Law firm profitability is at a record high. The average equity partner, at an Am Law 200 firm, received $1.8 million in profit sharing compensation last year. This is higher than any point in recorded history (the Am Law 200 data goes back to 1984). Average profits per equity partner are nearly $500k dollars more, in nominal terms, than they were at the peak in profitability experienced before the past downturn. Even after adjusting for inflation, profits per equity partner are $125k per year more than they were a decade ago. Not bad if you ask me.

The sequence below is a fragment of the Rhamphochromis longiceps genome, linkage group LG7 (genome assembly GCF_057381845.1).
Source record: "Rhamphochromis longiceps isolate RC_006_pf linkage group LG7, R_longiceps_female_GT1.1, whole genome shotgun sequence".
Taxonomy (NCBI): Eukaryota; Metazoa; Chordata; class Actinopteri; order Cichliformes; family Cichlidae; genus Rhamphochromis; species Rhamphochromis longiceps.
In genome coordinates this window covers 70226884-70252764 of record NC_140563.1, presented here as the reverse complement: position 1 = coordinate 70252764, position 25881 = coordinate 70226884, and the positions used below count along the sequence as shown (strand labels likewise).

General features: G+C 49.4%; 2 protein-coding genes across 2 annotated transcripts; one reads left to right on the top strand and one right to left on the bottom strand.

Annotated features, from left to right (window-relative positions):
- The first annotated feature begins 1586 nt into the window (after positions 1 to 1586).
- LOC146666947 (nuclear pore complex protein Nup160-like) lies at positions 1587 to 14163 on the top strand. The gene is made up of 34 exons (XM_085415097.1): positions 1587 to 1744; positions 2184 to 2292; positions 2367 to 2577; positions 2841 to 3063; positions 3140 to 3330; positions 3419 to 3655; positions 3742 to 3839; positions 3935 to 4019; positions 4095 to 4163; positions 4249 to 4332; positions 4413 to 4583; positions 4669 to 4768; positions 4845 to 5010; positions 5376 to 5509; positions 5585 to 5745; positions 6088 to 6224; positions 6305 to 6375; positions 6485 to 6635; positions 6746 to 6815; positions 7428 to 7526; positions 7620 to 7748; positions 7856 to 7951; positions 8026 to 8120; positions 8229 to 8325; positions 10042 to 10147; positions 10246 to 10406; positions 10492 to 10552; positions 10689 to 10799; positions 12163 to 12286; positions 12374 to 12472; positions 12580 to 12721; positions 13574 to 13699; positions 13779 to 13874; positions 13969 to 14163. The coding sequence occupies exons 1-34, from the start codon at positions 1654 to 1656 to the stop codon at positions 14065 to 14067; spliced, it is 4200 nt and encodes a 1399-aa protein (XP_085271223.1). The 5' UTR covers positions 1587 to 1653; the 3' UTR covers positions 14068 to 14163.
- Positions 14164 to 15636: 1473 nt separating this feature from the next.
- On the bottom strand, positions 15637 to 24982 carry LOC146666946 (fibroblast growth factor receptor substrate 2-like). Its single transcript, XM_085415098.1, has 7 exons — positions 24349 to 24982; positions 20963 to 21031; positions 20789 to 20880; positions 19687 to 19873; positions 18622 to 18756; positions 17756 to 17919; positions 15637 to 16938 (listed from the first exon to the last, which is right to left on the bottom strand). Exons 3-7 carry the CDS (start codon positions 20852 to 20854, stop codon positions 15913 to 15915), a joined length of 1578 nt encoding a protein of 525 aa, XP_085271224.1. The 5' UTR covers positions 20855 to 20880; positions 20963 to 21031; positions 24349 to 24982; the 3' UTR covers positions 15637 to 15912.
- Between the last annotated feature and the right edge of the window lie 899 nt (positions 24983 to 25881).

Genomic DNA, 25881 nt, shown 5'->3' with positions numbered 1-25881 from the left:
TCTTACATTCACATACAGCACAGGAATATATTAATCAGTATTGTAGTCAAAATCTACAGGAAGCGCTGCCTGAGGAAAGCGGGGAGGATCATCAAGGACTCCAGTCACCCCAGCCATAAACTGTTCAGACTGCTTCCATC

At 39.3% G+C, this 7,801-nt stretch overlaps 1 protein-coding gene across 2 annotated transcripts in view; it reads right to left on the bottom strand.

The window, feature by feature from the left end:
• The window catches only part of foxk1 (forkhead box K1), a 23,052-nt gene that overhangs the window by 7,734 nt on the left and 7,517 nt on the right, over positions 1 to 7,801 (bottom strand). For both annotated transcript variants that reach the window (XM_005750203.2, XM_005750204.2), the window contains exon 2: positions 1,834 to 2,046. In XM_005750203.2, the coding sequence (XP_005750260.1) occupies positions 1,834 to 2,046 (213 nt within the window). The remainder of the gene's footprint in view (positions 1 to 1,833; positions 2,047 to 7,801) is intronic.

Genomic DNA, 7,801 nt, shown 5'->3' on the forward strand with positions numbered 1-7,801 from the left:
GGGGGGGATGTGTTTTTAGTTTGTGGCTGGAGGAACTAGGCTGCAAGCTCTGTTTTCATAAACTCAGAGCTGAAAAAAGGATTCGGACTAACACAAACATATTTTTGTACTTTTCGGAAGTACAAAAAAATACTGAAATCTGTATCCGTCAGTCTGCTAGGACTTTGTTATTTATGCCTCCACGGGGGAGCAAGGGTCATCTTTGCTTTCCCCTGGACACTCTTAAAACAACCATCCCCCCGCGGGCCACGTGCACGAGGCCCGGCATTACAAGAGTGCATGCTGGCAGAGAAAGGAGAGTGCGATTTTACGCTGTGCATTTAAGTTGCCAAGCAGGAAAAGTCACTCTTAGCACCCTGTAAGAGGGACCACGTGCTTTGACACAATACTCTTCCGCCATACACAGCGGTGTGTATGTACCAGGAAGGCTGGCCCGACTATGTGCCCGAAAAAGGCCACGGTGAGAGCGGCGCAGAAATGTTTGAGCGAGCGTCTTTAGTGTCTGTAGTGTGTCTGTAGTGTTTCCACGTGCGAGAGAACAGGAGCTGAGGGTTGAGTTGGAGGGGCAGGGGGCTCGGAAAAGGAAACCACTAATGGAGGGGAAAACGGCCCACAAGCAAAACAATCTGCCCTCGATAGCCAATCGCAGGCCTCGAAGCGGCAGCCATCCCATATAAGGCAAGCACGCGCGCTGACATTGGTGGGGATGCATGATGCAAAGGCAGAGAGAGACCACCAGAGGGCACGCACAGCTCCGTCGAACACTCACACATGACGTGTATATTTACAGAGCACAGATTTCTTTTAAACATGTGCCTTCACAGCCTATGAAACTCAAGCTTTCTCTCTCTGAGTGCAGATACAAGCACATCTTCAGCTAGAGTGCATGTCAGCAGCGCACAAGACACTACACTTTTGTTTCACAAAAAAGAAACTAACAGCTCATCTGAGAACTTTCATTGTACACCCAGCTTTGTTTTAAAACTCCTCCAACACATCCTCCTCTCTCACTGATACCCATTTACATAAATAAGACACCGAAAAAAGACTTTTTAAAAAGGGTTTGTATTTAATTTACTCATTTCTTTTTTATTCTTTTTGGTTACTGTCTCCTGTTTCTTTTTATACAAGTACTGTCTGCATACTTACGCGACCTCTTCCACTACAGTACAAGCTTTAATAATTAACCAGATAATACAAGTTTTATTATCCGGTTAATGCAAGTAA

Given the myriad of obstacles law firms are facing, such increases in profitability seem striking. If clients are becoming more discerning buyers, profitability should be coming under pressure. Rising competition from alternative service providers and the ever-forward march of technology adoption should be having a similar, negative, effect on profitability. This raises an obvious question – how are law firms doing it?